You know what else?  This is fiction.

I for one would have been miffed if Mark died to make this “more realistic” for a small slice of the populace.

10/10 read this book.

When it was published, The Martian got a lot of hype and you may recall the movie starring Matt Damon from 2015?  The movie does a fantastic job representing the book with a few minor changes to move things along or make it a wee bit more exciting.  But this book has so many more laugh out loud moments.  Don’t get me wrong – Damon was perfection.  But read the book as well or you’re missing out.  The scientific jargon is easy enough to power through and it’s told mostly in Mark’s voice, so it’s easy to read and interwoven with predictions of his own death and random sarcastic comments that will make you chuckle.

Read the book.  See the film.  They’re both worth your time.

Reviewed: 2018-01-25
Eine Marsmission. Ein Unfall. Ein Mann kpft ums erleben. Mark Watney muss alleine am Mars erleben. Ihm stellt sich nicht nur die Toilet of Doom entgegen, sondern viele widrige Umstde der marsianischen Natur... Andy Weir liefert ein Meisterwerk der Science-Fiction. Ein Buch das man nicht weglegen kann...
Reviewed: 2017-07-10

I loved this book. Mark is just so funny and the story is so compelling that it's hard to stop reading. You just can't wait to hear the next joke and to figure out how he's going to get himself out of his newest problem. 

Reviewed: 2017-02-13

Gripping, high-technical, and sometimes funny account of one man's attempt to survive on Mars for an extended period and make it back to Earth.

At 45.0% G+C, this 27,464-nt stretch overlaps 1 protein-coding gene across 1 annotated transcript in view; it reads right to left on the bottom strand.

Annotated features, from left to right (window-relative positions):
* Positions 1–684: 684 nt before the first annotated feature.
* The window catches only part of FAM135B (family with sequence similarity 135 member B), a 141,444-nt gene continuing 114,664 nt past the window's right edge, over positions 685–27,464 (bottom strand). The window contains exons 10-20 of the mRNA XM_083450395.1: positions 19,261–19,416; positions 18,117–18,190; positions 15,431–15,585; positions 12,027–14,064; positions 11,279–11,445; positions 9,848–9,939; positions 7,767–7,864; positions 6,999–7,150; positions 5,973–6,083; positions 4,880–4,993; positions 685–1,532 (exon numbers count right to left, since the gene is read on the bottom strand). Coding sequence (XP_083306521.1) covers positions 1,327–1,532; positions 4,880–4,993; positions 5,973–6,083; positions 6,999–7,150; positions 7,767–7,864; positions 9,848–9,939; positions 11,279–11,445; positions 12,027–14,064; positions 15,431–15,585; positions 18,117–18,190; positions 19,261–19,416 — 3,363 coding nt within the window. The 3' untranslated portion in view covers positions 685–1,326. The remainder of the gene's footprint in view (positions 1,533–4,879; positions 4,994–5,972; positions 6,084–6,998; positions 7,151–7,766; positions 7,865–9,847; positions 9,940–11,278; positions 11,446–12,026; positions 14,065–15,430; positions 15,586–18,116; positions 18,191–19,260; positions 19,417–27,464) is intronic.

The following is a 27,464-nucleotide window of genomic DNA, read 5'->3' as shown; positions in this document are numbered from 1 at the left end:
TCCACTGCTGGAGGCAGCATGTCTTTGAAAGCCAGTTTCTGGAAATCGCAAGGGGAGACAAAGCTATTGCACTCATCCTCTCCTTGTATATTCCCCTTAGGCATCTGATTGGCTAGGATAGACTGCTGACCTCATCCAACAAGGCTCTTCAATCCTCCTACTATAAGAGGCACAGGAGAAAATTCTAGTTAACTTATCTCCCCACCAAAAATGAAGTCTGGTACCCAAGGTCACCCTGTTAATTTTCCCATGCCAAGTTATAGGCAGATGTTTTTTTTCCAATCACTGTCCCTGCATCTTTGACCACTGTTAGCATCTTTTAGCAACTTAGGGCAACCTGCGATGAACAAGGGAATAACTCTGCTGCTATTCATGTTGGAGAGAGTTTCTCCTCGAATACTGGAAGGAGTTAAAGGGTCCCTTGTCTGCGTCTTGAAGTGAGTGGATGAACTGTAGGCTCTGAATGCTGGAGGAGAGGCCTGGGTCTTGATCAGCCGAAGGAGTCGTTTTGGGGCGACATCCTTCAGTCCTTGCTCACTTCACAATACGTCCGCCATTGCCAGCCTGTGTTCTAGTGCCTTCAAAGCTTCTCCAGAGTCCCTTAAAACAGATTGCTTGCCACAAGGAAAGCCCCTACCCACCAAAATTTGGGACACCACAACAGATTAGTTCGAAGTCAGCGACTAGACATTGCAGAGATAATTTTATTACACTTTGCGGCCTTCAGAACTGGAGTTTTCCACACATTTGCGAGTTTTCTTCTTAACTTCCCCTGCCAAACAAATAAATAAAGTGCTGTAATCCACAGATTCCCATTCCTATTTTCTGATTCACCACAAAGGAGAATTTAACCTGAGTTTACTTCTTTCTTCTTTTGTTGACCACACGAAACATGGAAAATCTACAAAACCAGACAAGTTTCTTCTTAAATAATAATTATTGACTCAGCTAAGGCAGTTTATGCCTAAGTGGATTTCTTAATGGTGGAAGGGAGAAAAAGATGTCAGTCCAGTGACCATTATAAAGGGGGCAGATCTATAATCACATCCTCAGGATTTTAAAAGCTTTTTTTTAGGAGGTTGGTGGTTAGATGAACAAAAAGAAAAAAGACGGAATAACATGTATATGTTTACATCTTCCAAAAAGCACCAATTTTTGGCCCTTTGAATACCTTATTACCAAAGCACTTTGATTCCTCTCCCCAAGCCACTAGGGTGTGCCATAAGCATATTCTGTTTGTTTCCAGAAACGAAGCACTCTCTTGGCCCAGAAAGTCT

Reviewed: 2015-10-18

I liked that his journal entries sounded like blog posts instead of dry scientific jar-gon. It really helped his personality come through, and when it's one man against the world (literally) personality goes a long way. I liked that he was funny, but in surgically precise amounts, not an over-the-top always-on goofball. He was a multi-layered human character, who accidentally made trouble for himself (as do we all, some days).

Minor plot spoiler but not really[: why would NASA pack the emergency supply pod with protein bars from the grocery store? Do they not already have a supply of space food on hand? How hard is it to make that dehydrated stuff? I felt like that was a seriously weak plot contrivance.

Also, I know NASA and JPL are populated with plenty of geniuses to get things done, but I still kind of expected a solution to come from crowdsourcing. I mean, if everyone in the world, or even just the US, is into the Mark Watley show, lots of people are going to be thinking about his predicament and throwing around ideas and solutions.

At least there weren't any jokes about Chinese take-out when the booster delivered the supplies to Hermes. (hide spoiler)]

Having just finished Seveneves, I see a lot of similarities between the two, although Stephenson's book is much more Epic; it was also a harder read than The Martian, and I found I had to take breaks to either process some of Stephenson's ideas, or to step away from the Drama. With the Martian, you get Action and Adventure and a story starring Mars' Luckiest Man Alive.